November 16, 2010

Children shouldn’t live in a bubble.

Every day I look at the BlogHer ad bar in the sidebar of my site to see if any of my blog posts are linked. And then I click on the post titles I find interesting. So when I saw “Why do we freak out about Bratz, but not violent video games?” I was intrigued. Because this is a topic I have discussed as a gamer, feminist and a mother.

The actual post is titled “Blood, Guts and Rock & Roll: We’re Up in Arms About Bratz, But We Ignore Killstreaks in Black Ops.” It’s about how the California Supreme Court is hearing arguments about a law seeking to ban the sale of violent video games to children.

I’m against the law. When you start trying to legislate what people can and can’t buy, it becomes a slippery slope. We aren’t talking about alcohol or cigarettes, which can physically harm a body- we’re talking about bits and bytes. The answer isn’t to ban anything, it’s for parents to actively become involved in what their children and teenagers are doing. Odds are that you shouldn’t be buying your wee one a game that’s rated M and simply let them play it.

My parents let me see every Disney movie there was. Bambi and Fox & the Hound included. Both movies led us to conversations about hunting and death. And I’m glad that my parents simply didn’t keep me from them, but were prepared to talk about them. With my two boys, I let them watch Finding Nemo- which has a similarly traumatizing moment, right up at the beginning of the movie. When they weren’t quite old enough to have the conversation, I started the movie at the title screen. But when I thought that the Oldest Kidlet was ready to talk, we started to watch it from the beginning.

We talked about animals, and the fact that some animals eat other animals to survive. We talked about how fish don’t really talk in real life (at least not in ways that we can hear) and that for the most part, they don’t live in families the way that people do. We talked about death. Not in a very deep manner, but we touched on the fact that people are born, and at some point in time they die. And I thought it was important- because I want my children to understand that not all kids have two parents, and that they should be respectful if they find out that one of their friends lost their parent or sibling.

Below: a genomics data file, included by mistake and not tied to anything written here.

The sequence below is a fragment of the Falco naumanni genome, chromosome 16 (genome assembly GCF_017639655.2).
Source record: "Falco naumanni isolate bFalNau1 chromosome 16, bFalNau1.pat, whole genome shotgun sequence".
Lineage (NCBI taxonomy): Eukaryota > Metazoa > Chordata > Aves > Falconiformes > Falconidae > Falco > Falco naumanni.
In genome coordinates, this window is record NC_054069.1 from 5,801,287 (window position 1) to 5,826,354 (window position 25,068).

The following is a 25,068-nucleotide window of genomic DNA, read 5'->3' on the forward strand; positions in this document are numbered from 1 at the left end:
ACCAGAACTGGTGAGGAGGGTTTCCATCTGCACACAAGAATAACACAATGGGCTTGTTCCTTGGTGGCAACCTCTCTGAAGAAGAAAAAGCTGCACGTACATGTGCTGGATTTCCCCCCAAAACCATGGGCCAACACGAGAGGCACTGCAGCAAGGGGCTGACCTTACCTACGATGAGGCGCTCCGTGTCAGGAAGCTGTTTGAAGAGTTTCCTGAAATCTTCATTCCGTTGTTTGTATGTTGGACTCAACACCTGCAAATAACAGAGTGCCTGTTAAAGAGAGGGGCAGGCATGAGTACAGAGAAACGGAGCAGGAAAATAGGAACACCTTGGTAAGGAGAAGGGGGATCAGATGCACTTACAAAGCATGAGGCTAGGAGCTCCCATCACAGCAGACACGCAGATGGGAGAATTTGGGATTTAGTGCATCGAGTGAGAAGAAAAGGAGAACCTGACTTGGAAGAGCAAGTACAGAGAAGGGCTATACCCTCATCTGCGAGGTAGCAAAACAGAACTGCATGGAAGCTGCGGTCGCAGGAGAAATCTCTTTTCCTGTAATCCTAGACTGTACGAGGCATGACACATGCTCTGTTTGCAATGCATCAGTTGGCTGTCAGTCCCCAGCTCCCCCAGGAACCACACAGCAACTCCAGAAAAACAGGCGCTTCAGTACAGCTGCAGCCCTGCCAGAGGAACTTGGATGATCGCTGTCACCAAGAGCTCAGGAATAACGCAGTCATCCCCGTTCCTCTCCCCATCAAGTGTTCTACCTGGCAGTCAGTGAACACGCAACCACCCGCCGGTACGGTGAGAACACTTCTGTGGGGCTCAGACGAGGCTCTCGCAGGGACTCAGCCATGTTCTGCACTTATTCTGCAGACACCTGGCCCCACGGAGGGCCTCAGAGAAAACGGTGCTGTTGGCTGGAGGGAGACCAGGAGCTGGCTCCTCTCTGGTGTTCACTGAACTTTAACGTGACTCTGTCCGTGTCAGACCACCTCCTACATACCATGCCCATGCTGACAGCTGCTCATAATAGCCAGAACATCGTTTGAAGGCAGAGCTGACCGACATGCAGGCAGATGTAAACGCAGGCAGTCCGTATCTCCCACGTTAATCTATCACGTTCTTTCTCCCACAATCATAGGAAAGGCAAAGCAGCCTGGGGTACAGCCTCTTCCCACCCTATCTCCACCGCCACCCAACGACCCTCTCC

I think it’s important for kids to experience things, but only when you’re ready to talk about them. My parents decreed that we weren’t allowed to watch movies that were rated PG-13. I went to a sleepover at age 10 and watched Steel Magnolias, and when my parents found out? I was grounded, especially when they found out there was a girl who’d gone to another room because she said her parents wouldn’t let her watch, so it wouldn’t have been just me.

But I don’t want you to think that my parents shielded me. They were always ready to talk about things. I watched reruns of “Head of the Class” and “M*A*S*H” and my mom was always there to explain things to me- about someone being blind, about why doing a performance of Hair on Head of the Class was a big deal. I saw West Side Story (both on screen and later on stage), and while I hadn’t realized that there was rape in the movie… we had a long talk about it on the way home from the theater.

My parents used to let my sister and I watch snippets of Animal House because they knew we thought it was funny. We got to watch them dancing to Shout (mostly to explain why people danced to Shout at weddings, I think) and at the end, watch the marching band march into the wall. Then we were told that the rest of the movie was funny, but that there was a lot of stuff in it that just wasn’t appropriate for someone our age- but that they’d let us watch it when they thought we were ready. And you know what? They did.

My kids are 5 and 3. Right now, our entertainment is mostly provided by Disney, Pixar and Nickelodeon- but they do occasionally watch movies that aren’t rated for their age. Both have seen The Mummy several times. We haven’t really started playing video games, but we’re only going to let them play games that TheBoy and I have already played. Not just to screen for content but for playability. And as they get older, trust me, I’ll still be keeping up on what games are out so that I know what games I’d prefer them play.

So what is my point? The answer isn’t banning sales or keeping your child in a bubble away from anything that might lead to a difficult discussion. The answer is opening discussions so that your kids understand why you don’t think something is appropriate, or tackling those difficult subjects so that they know they can talk to you about things that bothered them.

(On a side note that’s somewhat related, we were watching a show this weekend that had a museum where there was a nude statue in the background. My oldest walked in and said “that statue is naked!” So we discussed art and that there’s a lot of artwork of people without their clothes on because the human body is beautiful. Turns out he didn’t think it was weird, he was worried that the statue was cold.)

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